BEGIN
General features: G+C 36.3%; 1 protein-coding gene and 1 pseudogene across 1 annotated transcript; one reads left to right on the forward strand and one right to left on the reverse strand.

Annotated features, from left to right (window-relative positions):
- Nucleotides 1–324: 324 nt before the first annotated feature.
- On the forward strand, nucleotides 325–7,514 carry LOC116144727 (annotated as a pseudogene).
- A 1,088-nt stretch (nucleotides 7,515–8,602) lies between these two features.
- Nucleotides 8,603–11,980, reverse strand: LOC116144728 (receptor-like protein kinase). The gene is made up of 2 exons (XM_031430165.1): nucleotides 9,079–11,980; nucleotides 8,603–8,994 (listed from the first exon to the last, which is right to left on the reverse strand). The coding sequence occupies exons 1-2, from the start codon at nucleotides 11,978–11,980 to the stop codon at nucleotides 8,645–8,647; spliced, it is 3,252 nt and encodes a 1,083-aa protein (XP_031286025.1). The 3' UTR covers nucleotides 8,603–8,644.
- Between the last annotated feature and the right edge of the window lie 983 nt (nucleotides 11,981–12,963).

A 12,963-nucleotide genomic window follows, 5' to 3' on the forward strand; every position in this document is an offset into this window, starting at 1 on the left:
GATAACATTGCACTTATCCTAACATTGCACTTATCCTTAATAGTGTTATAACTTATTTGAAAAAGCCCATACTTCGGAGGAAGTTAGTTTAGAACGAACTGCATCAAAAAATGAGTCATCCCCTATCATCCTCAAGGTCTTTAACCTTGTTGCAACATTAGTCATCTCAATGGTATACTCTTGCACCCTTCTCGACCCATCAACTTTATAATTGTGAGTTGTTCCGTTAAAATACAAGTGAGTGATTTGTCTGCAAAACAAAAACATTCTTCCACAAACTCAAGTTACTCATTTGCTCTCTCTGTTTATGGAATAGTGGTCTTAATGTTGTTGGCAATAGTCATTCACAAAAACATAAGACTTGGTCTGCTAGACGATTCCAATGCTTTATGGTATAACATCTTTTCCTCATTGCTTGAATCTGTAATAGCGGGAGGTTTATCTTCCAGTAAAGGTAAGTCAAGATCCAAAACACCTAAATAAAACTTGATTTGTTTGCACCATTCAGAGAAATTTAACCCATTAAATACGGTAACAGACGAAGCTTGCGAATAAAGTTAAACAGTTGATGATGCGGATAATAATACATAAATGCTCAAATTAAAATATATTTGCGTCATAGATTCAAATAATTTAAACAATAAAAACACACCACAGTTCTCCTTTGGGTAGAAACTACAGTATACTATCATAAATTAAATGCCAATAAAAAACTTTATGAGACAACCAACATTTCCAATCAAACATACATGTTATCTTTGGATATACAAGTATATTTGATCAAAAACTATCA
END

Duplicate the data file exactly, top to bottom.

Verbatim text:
General features: G+C 36.3%; 1 protein-coding gene and 1 pseudogene across 1 annotated transcript; one reads left to right on the forward strand and one right to left on the reverse strand.

Annotated features, from left to right (window-relative positions):
- Nucleotides 1–324: 324 nt before the first annotated feature.
- On the forward strand, nucleotides 325–7,514 carry LOC116144727 (annotated as a pseudogene).
- A 1,088-nt stretch (nucleotides 7,515–8,602) lies between these two features.
- Nucleotides 8,603–11,980, reverse strand: LOC116144728 (receptor-like protein kinase). The gene is made up of 2 exons (XM_031430165.1): nucleotides 9,079–11,980; nucleotides 8,603–8,994 (listed from the first exon to the last, which is right to left on the reverse strand). The coding sequence occupies exons 1-2, from the start codon at nucleotides 11,978–11,980 to the stop codon at nucleotides 8,645–8,647; spliced, it is 3,252 nt and encodes a 1,083-aa protein (XP_031286025.1). The 3' UTR covers nucleotides 8,603–8,644.
- Between the last annotated feature and the right edge of the window lie 983 nt (nucleotides 11,981–12,963).

A 12,963-nucleotide genomic window follows, 5' to 3' on the forward strand; every position in this document is an offset into this window, starting at 1 on the left:
GATAACATTGCACTTATCCTAACATTGCACTTATCCTTAATAGTGTTATAACTTATTTGAAAAAGCCCATACTTCGGAGGAAGTTAGTTTAGAACGAACTGCATCAAAAAATGAGTCATCCCCTATCATCCTCAAGGTCTTTAACCTTGTTGCAACATTAGTCATCTCAATGGTATACTCTTGCACCCTTCTCGACCCATCAACTTTATAATTGTGAGTTGTTCCGTTAAAATACAAGTGAGTGATTTGTCTGCAAAACAAAAACATTCTTCCACAAACTCAAGTTACTCATTTGCTCTCTCTGTTTATGGAATAGTGGTCTTAATGTTGTTGGCAATAGTCATTCACAAAAACATAAGACTTGGTCTGCTAGACGATTCCAATGCTTTATGGTATAACATCTTTTCCTCATTGCTTGAATCTGTAATAGCGGGAGGTTTATCTTCCAGTAAAGGTAAGTCAAGATCCAAAACACCTAAATAAAACTTGATTTGTTTGCACCATTCAGAGAAATTTAACCCATTAAATACGGTAACAGACGAAGCTTGCGAATAAAGTTAAACAGTTGATGATGCGGATAATAATACATAAATGCTCAAATTAAAATATATTTGCGTCATAGATTCAAATAATTTAAACAATAAAAACACACCACAGTTCTCCTTTGGGTAGAAACTACAGTATACTATCATAAATTAAATGCCAATAAAAAACTTTATGAGACAACCAACATTTCCAATCAAACATACATGTTATCTTTGGATATACAAGTATATTTGATCAAAAACTATCA